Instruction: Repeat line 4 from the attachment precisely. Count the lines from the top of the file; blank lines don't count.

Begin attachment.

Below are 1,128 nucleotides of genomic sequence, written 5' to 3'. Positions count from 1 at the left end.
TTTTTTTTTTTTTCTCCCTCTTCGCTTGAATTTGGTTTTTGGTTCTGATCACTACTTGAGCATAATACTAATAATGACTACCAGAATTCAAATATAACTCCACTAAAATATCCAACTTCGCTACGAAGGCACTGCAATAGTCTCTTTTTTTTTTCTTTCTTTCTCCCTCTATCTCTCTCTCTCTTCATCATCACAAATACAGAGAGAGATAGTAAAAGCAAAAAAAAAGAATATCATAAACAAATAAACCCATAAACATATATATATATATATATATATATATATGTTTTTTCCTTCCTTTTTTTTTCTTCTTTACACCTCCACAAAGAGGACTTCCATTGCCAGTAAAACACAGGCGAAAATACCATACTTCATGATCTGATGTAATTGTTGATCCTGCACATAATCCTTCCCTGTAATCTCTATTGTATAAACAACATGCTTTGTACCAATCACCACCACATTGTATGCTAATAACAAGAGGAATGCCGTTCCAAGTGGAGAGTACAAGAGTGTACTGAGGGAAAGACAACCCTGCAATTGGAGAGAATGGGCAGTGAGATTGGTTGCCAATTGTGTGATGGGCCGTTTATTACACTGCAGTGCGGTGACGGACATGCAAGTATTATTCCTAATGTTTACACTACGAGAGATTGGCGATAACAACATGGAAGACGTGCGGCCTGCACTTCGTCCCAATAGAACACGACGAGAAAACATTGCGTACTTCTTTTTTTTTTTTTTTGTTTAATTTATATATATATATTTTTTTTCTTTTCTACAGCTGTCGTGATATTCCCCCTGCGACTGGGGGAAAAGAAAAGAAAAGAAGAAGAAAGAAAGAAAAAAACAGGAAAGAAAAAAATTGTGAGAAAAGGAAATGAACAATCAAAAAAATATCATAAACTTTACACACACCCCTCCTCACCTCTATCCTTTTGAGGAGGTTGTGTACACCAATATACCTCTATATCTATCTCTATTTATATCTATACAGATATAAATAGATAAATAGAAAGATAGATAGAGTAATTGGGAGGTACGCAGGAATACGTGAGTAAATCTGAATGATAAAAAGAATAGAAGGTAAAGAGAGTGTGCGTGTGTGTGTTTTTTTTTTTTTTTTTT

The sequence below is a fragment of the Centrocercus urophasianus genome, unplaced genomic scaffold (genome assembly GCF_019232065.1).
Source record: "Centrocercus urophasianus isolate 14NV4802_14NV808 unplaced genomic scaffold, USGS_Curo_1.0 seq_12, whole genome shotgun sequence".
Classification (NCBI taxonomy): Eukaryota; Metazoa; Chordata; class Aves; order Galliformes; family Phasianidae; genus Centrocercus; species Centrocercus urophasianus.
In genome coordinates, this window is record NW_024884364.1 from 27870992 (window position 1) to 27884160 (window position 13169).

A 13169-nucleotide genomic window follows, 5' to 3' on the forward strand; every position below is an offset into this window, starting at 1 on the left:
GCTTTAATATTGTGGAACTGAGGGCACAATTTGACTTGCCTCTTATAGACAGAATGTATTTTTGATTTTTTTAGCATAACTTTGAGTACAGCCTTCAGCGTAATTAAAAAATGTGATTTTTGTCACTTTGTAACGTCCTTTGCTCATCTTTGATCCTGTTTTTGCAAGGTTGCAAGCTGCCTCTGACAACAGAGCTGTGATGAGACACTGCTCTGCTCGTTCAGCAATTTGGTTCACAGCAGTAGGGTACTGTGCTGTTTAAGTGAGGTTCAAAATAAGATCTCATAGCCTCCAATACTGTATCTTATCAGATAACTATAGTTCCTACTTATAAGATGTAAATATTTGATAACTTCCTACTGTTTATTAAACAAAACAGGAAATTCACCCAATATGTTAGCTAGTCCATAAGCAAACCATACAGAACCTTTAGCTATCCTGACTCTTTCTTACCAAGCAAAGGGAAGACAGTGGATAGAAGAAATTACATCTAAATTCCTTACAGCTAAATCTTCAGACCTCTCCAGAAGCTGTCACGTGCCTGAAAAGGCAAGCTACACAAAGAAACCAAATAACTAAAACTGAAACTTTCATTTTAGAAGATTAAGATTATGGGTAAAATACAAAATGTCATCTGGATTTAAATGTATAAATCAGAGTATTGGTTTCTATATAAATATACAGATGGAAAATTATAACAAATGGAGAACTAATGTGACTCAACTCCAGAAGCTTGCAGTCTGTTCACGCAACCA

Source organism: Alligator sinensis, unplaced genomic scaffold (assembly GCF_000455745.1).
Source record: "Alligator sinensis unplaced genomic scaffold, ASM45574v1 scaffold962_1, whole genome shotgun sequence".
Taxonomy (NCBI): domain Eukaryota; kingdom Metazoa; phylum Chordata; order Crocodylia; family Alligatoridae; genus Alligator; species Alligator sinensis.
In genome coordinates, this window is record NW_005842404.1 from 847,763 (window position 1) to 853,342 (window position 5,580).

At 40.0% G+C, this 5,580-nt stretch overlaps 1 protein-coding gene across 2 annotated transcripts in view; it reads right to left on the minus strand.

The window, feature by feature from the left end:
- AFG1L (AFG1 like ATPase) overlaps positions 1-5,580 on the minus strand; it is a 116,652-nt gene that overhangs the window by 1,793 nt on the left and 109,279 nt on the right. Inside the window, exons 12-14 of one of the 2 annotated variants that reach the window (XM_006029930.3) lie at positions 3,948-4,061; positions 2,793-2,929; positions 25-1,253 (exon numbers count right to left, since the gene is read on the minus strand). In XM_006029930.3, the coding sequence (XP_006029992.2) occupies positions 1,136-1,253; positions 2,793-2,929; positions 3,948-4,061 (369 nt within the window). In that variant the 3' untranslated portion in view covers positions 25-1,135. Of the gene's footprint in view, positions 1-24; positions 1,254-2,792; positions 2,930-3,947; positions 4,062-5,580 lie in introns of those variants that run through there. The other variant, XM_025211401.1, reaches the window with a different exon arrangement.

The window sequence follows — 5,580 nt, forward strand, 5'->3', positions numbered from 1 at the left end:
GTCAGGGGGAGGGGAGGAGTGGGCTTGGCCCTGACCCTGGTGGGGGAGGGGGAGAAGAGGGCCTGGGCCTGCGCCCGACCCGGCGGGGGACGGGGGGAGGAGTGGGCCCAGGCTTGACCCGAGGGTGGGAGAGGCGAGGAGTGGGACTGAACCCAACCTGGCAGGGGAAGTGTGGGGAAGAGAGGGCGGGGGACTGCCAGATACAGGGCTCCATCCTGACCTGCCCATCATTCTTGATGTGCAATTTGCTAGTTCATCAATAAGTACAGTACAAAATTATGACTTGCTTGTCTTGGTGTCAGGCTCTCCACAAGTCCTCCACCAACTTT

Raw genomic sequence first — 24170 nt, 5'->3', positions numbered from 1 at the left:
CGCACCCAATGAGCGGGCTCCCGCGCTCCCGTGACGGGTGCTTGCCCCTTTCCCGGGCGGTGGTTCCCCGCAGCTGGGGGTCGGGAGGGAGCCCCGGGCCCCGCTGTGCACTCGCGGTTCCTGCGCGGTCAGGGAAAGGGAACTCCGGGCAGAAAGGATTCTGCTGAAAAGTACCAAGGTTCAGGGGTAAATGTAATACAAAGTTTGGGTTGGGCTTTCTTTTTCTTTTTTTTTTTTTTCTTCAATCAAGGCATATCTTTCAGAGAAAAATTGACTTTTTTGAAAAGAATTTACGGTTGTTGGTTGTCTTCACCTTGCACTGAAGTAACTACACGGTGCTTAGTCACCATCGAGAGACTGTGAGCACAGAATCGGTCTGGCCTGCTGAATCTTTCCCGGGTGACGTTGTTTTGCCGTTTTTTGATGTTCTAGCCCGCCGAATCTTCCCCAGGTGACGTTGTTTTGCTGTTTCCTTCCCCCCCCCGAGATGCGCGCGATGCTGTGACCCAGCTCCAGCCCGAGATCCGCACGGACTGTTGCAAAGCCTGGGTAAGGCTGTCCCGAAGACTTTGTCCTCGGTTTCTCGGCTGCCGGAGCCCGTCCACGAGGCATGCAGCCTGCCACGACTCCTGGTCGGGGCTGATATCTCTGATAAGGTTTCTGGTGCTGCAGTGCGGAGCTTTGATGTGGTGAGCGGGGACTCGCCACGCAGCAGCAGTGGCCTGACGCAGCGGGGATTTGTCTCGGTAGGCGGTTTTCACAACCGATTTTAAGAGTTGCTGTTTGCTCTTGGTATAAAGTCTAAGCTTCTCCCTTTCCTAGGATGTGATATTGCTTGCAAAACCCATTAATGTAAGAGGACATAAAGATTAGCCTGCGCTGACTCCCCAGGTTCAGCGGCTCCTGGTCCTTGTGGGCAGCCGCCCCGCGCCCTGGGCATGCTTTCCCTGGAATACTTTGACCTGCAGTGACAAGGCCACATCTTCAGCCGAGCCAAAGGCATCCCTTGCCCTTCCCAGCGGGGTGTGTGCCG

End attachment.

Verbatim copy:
Source record: "Centrocercus urophasianus isolate 14NV4802_14NV808 unplaced genomic scaffold, USGS_Curo_1.0 seq_12, whole genome shotgun sequence".